WCU faculty, students test ‘energy mile’ theory
Backpackers who take on the challenge of hiking in the Southern Appalachian Mountains can attest to the fact that hauling a pack up a steep mountain trail is much more difficult than carrying one on level ground, and some Western Carolina University faculty members and students have put that notion to the test.
A study that involved volunteers carrying a pack while walking on a treadmill set on an uphill grade was used to test the “energy mile” theory first proposed by the late American mountaineering legend Paul Petzoldt. Overseeing the project was Maridy Troy, an assistant professor in WCU’s health and physical education program, and Maurice Phipps, professor of parks and recreation management, who also knew Petzoldt as a friend and mentor.
Phipps first met Petzoldt and found out about his energy mile theory in 1982, when Phipps, a young immigrant from England, went on a Wilderness Education Association training trip in Wyoming’s Teton Mountains that was led by the renowned outdoorsman.
Petzoldt first proposed his theory in his 1976 book Teton Trails to help backpackers plan trips and calculate their energy needs on mountain trails. “Petzoldt defined one energy mile as the energy required to walk one mile on the flat. He recommended adding two energy miles for every 1,000 feet of elevation gain, so a person hiking one mile and 1,000 feet upward would use the equivalent of three energy miles,” Phipps said.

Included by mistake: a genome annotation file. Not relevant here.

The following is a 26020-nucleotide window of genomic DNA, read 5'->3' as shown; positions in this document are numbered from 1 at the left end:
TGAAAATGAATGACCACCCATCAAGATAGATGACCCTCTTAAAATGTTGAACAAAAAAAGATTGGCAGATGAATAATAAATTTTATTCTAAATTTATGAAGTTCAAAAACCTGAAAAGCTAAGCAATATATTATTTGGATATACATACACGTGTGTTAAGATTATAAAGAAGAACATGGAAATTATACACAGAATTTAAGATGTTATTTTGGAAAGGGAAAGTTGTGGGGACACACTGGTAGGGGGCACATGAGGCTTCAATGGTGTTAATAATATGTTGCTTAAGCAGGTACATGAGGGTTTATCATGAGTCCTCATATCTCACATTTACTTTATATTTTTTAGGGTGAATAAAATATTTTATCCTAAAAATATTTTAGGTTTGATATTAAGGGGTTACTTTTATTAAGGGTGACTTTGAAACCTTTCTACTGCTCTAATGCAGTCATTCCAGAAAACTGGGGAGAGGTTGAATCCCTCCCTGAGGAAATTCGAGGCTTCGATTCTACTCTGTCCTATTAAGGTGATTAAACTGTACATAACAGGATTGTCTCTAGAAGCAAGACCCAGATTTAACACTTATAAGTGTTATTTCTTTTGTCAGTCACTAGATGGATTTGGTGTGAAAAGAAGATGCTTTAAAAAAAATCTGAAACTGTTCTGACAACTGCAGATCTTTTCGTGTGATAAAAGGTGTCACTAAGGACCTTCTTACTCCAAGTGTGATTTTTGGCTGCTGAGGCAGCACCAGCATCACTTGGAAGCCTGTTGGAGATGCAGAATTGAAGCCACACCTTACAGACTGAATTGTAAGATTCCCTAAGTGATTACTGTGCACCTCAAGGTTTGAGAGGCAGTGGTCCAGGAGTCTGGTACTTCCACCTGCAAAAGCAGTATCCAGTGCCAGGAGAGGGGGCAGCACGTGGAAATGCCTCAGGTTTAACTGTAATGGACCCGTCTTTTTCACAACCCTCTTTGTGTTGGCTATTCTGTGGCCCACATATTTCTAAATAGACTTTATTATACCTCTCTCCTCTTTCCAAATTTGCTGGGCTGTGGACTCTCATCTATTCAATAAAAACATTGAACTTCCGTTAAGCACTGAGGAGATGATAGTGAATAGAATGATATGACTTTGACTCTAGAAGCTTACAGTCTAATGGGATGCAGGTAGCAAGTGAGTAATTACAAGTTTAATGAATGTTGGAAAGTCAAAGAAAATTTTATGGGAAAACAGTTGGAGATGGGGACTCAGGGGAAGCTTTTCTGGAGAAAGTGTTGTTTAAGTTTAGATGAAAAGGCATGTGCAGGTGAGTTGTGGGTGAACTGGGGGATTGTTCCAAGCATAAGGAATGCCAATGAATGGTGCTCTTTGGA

Petzoldt’s energy mile theory was just a reflection of the mountaineer’s “gut feeling,” Phipps said. The theory had never been tested in a laboratory before the study began in WCU’s Exercise Physiology Laboratory in the spring of 2010, Phipps said.
To determine the validity of the theory, the study measured the energy cost and perceived exertion for walking on flat ground, with and without a 44.5-pound backpack, and up an elevation gain of 1,000 feet, with and without the backpack, through the collection of metabolic data, Phipps said.
Twenty-four student, faculty and staff volunteers, including 12 males and 12 females, went through four testing sessions as the research continued into fall semester of 2010. The study results showed that the additional energy cost for ascending 1,000 feet ranged from 1.34 to 2.02 energy mile equivalents, for an average of about 1.6 miles, compared to Petzoldt’s use of two energy miles for each 1,000 feet. The range revealed by the study was due to the “hikers’” personal weight differences, Phipps said.
“It is remarkable that Petzoldt’s energy mile theory is so close to the actual energy cost measured during our study,” Phipps said. “In the field of outdoor education, it’s important for leaders to include an estimation of energy requirements during the planning of hiking trips.”
Phipps said the energy required for hiking up steep mountain trails would vary for individuals and groups, and the variables of the trail would also factor in, but he recommends that backpackers stick with Petzoldt’s idea of adding two energy miles for every 1,000 feet of elevation gain when planning trips.
Petzoldt, the founder of the National Outdoor Leadership School who is considered to be the father of outdoor education in the United States, later amended his theory, stating that 1,000 feet of elevation gain is equivalent to four miles worth of energy for trail novices with expedition packs in the Tetons. Petzoldt suggested adding three energy miles — instead of two — per 1,000 feet of elevation gain in the North Carolina mountains when he visited the WCU campus to teach a WEA expedition course in 1987, Phipps said.
An article detailing the study titled “The Validity of Petzoldt’s Energy Mile Theory” has been published in the Journal of Outdoor Recreation, Education and Leadership.